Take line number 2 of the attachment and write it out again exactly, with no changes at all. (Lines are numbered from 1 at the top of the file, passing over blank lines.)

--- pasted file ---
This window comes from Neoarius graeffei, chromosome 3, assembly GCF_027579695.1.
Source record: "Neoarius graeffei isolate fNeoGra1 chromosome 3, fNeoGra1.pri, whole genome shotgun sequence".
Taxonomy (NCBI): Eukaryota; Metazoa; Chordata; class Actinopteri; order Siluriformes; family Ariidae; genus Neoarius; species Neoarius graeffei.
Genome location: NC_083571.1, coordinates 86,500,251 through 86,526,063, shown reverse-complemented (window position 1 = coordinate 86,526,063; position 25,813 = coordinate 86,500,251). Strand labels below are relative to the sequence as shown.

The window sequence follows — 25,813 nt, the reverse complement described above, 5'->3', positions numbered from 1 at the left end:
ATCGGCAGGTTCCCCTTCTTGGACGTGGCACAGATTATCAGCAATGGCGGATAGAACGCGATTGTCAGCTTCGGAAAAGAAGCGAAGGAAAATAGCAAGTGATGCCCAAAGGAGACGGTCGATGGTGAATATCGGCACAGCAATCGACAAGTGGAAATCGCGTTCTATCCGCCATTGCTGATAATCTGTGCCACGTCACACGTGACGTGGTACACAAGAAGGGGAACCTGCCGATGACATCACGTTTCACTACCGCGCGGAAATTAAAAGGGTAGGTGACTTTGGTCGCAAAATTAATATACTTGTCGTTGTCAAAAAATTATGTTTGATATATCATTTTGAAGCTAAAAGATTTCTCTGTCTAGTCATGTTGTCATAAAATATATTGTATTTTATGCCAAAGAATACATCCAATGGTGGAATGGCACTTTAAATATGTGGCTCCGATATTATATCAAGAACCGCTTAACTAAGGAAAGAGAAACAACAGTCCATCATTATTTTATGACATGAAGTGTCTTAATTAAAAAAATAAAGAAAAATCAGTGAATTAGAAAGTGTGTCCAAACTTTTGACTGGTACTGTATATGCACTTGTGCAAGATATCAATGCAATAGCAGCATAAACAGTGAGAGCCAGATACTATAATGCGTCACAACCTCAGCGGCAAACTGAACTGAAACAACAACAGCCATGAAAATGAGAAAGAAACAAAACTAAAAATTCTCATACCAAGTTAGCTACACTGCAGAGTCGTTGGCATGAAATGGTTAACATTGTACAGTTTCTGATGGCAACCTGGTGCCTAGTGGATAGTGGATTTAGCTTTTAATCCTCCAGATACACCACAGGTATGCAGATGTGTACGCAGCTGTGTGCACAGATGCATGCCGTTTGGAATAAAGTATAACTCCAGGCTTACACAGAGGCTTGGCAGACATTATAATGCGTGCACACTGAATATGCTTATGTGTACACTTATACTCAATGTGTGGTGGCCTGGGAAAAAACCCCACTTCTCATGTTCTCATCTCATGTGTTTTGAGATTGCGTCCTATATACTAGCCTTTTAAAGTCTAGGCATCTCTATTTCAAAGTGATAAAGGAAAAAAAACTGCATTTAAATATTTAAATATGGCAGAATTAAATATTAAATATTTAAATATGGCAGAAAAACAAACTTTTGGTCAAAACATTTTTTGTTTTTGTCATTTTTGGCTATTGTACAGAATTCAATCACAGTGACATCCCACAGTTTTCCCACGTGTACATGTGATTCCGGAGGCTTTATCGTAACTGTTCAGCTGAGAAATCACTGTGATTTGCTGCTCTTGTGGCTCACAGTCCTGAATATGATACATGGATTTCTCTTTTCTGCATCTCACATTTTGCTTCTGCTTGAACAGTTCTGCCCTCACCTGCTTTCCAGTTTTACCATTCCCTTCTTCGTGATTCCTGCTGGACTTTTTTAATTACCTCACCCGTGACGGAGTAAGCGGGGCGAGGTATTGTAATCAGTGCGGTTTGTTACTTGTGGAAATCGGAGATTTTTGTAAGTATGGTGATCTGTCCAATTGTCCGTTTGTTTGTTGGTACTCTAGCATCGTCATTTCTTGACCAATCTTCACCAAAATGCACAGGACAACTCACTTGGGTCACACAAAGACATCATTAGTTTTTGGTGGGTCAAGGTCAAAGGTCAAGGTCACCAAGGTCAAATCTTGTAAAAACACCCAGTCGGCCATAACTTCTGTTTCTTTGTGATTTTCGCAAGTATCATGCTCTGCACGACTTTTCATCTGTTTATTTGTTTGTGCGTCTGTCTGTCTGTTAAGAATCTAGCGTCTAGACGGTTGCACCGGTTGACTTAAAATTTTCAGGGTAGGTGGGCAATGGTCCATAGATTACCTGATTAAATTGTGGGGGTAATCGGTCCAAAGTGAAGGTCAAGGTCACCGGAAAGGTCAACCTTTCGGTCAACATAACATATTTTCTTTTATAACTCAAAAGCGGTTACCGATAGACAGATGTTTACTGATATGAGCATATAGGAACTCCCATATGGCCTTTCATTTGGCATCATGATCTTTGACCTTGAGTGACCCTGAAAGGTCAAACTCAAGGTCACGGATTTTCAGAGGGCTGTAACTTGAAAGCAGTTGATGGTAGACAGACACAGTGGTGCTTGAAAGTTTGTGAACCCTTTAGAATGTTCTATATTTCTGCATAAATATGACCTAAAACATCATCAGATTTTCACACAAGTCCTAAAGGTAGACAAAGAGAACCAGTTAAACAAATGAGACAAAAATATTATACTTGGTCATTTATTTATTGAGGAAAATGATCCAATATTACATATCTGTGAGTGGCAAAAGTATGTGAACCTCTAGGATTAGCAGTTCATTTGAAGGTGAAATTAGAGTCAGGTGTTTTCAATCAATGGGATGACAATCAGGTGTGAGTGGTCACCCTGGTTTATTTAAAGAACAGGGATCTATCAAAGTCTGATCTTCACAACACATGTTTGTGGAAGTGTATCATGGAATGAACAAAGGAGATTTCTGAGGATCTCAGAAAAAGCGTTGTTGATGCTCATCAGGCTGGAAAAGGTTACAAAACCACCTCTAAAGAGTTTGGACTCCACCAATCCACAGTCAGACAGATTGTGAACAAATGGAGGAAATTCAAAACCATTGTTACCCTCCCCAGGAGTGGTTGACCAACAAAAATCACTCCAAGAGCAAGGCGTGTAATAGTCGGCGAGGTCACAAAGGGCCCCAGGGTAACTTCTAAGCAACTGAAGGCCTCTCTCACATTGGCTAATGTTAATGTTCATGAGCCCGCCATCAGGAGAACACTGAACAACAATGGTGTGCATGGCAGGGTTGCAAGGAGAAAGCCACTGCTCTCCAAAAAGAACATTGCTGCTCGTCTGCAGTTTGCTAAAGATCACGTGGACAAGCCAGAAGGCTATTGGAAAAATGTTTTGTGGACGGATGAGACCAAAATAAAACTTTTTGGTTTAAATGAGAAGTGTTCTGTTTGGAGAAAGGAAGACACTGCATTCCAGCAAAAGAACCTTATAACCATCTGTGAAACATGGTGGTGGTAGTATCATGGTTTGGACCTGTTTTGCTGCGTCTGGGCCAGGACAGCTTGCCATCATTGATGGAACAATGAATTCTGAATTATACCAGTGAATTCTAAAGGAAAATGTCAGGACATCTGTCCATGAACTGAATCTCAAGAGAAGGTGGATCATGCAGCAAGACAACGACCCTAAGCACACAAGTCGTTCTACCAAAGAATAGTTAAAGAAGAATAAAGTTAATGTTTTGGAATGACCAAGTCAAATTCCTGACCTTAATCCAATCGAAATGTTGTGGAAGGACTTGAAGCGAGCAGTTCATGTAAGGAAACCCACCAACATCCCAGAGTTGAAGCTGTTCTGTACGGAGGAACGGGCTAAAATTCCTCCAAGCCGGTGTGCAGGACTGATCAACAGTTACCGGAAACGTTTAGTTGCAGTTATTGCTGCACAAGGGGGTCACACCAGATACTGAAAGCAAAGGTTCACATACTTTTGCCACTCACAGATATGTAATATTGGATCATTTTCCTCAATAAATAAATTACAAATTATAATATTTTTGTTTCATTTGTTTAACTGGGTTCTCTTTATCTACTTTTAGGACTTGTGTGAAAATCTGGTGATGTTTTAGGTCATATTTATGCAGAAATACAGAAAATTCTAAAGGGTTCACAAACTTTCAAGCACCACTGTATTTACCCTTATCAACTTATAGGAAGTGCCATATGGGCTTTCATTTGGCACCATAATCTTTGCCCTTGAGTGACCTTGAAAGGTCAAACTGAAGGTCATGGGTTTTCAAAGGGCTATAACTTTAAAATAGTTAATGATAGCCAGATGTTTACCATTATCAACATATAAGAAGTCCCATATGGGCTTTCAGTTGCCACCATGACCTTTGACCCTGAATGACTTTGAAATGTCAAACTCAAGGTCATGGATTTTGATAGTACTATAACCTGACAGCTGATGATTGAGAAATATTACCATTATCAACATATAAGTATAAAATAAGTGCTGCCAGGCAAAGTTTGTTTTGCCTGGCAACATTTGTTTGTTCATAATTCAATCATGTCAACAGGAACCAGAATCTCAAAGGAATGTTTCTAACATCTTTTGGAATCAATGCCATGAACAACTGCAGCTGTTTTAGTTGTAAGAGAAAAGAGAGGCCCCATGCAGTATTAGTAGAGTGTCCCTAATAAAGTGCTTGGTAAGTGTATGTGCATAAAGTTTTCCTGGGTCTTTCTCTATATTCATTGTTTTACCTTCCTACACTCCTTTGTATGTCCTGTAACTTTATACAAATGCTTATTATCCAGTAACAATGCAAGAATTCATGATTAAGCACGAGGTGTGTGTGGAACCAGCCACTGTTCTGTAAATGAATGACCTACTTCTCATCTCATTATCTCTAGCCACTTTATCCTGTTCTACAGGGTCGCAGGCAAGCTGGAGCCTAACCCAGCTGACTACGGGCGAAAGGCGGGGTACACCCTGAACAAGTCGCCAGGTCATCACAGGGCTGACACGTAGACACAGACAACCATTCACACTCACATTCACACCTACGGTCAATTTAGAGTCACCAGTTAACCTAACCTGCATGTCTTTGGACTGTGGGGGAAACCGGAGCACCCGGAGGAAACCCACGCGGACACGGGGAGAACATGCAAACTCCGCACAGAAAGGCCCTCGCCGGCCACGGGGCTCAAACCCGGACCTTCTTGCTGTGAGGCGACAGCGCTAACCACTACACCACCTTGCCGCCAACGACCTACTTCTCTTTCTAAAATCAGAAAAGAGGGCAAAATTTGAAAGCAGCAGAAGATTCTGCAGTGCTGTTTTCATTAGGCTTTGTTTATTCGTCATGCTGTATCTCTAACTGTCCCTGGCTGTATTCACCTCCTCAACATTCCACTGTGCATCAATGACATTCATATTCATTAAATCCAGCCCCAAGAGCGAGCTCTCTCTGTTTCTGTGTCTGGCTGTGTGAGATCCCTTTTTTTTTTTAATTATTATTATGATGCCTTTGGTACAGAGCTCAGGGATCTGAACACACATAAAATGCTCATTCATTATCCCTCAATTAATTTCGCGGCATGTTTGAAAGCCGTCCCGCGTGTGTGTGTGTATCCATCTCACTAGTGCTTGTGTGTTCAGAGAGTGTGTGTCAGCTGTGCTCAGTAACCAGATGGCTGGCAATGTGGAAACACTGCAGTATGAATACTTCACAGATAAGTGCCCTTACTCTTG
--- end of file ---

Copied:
Source record: "Neoarius graeffei isolate fNeoGra1 chromosome 3, fNeoGra1.pri, whole genome shotgun sequence".